Brexit Hold Up


Earlier this week the British Supreme Court ruled that the Prime Minister (Theresa May) doesn’t have the authority to invoke Article 50 which begins the process of leaving the European Union. This is after an ongoing row over the role that parliament should play in Brexit.

This may seem odd as one could claim that the parliamentary vote on the referendum was in itself a mandate to follow through with the results that have been shown. Regardless this may become a significant issue in the process of leaving the European Union as it will now require a vote by parliament.

The Conservative party which originally called for the referendum has a majority in the House of Commons which means that they could get this bill passed, assuming support from within the party. The issue however arises with the (unelected) House Of Lords.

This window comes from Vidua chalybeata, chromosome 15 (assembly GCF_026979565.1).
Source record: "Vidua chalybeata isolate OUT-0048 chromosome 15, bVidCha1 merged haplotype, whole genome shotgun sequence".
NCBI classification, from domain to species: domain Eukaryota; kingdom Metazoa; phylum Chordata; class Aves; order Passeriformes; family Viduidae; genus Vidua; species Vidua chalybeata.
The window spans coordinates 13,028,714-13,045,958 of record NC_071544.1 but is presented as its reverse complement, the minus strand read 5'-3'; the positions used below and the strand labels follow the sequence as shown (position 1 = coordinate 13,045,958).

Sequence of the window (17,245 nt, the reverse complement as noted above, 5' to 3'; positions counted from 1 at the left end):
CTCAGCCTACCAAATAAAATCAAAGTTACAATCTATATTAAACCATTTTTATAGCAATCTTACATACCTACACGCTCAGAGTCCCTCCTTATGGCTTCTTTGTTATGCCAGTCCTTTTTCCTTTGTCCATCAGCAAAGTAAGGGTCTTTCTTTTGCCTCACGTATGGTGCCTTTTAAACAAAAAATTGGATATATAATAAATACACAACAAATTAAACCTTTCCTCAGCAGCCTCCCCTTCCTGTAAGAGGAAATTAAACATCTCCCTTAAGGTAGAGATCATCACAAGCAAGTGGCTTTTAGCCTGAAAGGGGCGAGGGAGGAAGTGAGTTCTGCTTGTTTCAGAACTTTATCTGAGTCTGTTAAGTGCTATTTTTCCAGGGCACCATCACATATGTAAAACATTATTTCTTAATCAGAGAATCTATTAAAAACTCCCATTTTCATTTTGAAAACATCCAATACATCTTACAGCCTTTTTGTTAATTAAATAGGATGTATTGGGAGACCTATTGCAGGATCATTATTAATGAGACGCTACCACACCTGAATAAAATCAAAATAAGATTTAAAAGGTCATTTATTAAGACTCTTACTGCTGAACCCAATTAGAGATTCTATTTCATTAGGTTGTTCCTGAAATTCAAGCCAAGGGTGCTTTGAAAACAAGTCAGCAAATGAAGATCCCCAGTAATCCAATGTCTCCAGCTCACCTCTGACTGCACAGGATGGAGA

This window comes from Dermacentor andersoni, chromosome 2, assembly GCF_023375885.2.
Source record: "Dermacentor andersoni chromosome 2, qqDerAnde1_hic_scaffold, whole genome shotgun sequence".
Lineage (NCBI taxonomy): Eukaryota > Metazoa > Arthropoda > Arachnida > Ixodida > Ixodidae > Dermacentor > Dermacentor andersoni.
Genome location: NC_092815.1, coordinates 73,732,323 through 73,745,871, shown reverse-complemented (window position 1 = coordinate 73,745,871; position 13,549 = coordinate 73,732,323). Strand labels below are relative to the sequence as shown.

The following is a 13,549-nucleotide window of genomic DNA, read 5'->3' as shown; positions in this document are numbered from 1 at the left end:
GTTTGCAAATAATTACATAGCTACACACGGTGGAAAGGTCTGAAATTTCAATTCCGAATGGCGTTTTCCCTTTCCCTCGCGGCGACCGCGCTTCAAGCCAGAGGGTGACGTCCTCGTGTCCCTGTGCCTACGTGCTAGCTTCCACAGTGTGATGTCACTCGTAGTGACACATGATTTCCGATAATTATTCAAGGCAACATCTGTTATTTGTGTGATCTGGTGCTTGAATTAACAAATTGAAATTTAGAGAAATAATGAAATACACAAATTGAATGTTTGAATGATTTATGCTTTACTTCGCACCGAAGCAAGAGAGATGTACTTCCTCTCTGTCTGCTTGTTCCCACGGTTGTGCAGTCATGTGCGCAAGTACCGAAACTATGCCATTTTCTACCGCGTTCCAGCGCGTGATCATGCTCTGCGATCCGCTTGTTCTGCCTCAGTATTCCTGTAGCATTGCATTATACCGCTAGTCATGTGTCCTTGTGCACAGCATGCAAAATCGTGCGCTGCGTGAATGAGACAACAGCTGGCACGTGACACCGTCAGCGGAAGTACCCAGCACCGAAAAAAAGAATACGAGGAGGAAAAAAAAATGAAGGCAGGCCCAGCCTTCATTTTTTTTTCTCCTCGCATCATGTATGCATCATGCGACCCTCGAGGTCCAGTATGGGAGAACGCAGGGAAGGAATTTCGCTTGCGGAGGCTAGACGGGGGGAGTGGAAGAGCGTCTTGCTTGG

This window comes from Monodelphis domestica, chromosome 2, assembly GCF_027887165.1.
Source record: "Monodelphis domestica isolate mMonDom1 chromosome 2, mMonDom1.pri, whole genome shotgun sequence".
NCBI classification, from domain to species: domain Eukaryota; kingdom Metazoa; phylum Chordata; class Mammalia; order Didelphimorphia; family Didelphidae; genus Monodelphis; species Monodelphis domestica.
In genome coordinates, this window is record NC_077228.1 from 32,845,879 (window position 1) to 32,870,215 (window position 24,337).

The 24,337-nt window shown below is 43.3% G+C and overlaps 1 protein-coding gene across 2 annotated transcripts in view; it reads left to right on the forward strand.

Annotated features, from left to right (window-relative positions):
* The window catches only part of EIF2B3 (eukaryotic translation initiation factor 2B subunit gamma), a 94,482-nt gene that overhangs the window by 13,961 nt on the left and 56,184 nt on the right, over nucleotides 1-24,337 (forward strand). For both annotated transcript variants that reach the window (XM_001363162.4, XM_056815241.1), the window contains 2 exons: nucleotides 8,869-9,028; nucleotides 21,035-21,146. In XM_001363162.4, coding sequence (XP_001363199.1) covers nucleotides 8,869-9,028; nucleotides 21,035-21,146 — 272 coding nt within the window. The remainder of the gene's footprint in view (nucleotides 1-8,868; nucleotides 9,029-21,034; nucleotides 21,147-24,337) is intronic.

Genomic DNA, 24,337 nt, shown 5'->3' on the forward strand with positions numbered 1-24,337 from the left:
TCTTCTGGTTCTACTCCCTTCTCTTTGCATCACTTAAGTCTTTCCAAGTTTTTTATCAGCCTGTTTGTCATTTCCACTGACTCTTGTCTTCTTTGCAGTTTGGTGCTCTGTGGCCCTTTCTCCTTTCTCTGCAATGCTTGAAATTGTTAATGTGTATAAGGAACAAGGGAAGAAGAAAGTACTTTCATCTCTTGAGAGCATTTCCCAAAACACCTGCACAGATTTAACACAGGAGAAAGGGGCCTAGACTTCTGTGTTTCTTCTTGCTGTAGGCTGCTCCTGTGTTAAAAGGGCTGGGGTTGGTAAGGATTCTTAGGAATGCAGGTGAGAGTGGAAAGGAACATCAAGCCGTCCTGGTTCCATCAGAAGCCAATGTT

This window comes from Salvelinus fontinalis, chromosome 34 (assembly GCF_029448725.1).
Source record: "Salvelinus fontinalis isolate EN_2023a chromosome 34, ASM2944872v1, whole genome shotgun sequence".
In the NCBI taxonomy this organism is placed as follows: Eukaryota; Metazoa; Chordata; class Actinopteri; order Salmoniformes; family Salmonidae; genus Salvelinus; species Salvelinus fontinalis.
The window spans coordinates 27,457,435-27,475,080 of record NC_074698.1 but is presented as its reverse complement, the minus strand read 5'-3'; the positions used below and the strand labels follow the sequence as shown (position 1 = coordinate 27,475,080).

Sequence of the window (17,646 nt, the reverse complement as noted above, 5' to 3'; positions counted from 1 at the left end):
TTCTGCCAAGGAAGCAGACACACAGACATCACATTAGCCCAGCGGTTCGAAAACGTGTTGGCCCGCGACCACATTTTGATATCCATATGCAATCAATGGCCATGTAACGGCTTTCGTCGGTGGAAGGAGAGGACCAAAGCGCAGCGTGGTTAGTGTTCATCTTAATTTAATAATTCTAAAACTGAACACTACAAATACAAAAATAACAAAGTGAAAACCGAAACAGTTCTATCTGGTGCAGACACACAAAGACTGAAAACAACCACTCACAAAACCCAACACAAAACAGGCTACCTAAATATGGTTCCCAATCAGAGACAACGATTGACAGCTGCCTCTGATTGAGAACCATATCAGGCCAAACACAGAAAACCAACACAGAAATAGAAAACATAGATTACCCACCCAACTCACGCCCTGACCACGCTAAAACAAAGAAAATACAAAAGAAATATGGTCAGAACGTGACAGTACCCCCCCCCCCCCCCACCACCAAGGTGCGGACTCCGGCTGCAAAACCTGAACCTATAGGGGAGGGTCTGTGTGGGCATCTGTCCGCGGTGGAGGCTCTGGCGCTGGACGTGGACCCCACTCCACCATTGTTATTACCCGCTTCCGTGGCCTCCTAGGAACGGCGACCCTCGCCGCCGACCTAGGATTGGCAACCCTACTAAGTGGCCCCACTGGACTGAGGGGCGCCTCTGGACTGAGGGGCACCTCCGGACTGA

The House Of Lords doesn’t have the ability to stop such a bill, however the issue arises with another power they possess. It is in their arsenal to delay a bill by up to a year, even if it has majority support in the House. This is something they have done in the past, for example with a bill that cut tax credits.

It is not far-fetched to assume they would use such veto power, the Liberal Democrats alone have 109 members in the House Of Lords, and they have made an election pledge to call for a second referendum. Such a hold up could be used to leverage the government and even be used to encourage the government to stick with things such as open-borders.

Theresa May has stated that we will appeal the decision by the Supreme Court and also made clear that she would stick to her deadline of triggering Article 50 in March of next year.

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